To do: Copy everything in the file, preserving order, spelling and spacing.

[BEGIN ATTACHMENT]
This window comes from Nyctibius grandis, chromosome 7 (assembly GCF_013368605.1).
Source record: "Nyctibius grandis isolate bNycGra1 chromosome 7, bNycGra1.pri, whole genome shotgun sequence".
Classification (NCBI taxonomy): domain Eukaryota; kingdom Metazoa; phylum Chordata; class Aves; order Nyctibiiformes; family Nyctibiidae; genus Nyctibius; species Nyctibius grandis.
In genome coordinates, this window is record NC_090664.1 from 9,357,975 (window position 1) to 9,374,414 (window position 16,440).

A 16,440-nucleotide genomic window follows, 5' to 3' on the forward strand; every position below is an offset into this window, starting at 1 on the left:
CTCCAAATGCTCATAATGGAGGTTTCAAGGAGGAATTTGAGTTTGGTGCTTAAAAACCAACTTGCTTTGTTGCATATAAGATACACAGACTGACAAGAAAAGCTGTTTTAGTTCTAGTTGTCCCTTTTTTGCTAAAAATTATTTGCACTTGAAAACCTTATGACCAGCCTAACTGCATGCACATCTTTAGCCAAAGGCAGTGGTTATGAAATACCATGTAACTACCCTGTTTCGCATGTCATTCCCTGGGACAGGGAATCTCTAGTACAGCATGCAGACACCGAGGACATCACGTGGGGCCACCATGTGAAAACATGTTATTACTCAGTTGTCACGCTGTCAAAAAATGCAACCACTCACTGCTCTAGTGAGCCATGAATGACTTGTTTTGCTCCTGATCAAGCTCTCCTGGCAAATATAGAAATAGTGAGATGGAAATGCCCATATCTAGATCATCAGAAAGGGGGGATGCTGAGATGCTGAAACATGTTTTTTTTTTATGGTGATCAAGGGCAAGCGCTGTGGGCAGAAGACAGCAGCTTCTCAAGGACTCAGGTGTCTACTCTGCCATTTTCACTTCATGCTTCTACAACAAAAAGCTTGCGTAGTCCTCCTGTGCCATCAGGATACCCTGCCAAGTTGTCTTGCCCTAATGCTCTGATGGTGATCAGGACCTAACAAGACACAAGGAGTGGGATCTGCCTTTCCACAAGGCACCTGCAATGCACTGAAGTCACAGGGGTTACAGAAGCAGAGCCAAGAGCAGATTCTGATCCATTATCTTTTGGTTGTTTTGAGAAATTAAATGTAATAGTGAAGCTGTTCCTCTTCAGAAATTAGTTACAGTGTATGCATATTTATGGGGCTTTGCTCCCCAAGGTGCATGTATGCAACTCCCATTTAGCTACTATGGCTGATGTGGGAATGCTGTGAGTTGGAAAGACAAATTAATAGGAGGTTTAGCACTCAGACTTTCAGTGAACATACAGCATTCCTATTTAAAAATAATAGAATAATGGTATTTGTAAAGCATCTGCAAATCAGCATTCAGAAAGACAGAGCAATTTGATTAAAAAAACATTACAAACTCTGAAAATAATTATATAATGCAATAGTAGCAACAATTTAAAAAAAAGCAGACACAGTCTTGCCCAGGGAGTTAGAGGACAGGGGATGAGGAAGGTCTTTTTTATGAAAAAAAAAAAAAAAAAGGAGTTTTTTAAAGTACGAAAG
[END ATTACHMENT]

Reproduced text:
This window comes from Nyctibius grandis, chromosome 7 (assembly GCF_013368605.1).
Source record: "Nyctibius grandis isolate bNycGra1 chromosome 7, bNycGra1.pri, whole genome shotgun sequence".
Classification (NCBI taxonomy): domain Eukaryota; kingdom Metazoa; phylum Chordata; class Aves; order Nyctibiiformes; family Nyctibiidae; genus Nyctibius; species Nyctibius grandis.
In genome coordinates, this window is record NC_090664.1 from 9,357,975 (window position 1) to 9,374,414 (window position 16,440).

A 16,440-nucleotide genomic window follows, 5' to 3' on the forward strand; every position below is an offset into this window, starting at 1 on the left:
CTCCAAATGCTCATAATGGAGGTTTCAAGGAGGAATTTGAGTTTGGTGCTTAAAAACCAACTTGCTTTGTTGCATATAAGATACACAGACTGACAAGAAAAGCTGTTTTAGTTCTAGTTGTCCCTTTTTTGCTAAAAATTATTTGCACTTGAAAACCTTATGACCAGCCTAACTGCATGCACATCTTTAGCCAAAGGCAGTGGTTATGAAATACCATGTAACTACCCTGTTTCGCATGTCATTCCCTGGGACAGGGAATCTCTAGTACAGCATGCAGACACCGAGGACATCACGTGGGGCCACCATGTGAAAACATGTTATTACTCAGTTGTCACGCTGTCAAAAAATGCAACCACTCACTGCTCTAGTGAGCCATGAATGACTTGTTTTGCTCCTGATCAAGCTCTCCTGGCAAATATAGAAATAGTGAGATGGAAATGCCCATATCTAGATCATCAGAAAGGGGGGATGCTGAGATGCTGAAACATGTTTTTTTTTTATGGTGATCAAGGGCAAGCGCTGTGGGCAGAAGACAGCAGCTTCTCAAGGACTCAGGTGTCTACTCTGCCATTTTCACTTCATGCTTCTACAACAAAAAGCTTGCGTAGTCCTCCTGTGCCATCAGGATACCCTGCCAAGTTGTCTTGCCCTAATGCTCTGATGGTGATCAGGACCTAACAAGACACAAGGAGTGGGATCTGCCTTTCCACAAGGCACCTGCAATGCACTGAAGTCACAGGGGTTACAGAAGCAGAGCCAAGAGCAGATTCTGATCCATTATCTTTTGGTTGTTTTGAGAAATTAAATGTAATAGTGAAGCTGTTCCTCTTCAGAAATTAGTTACAGTGTATGCATATTTATGGGGCTTTGCTCCCCAAGGTGCATGTATGCAACTCCCATTTAGCTACTATGGCTGATGTGGGAATGCTGTGAGTTGGAAAGACAAATTAATAGGAGGTTTAGCACTCAGACTTTCAGTGAACATACAGCATTCCTATTTAAAAATAATAGAATAATGGTATTTGTAAAGCATCTGCAAATCAGCATTCAGAAAGACAGAGCAATTTGATTAAAAAAACATTACAAACTCTGAAAATAATTATATAATGCAATAGTAGCAACAATTTAAAAAAAAGCAGACACAGTCTTGCCCAGGGAGTTAGAGGACAGGGGATGAGGAAGGTCTTTTTTATGAAAAAAAAAAAAAAAAAGGAGTTTTTTAAAGTACGAAAG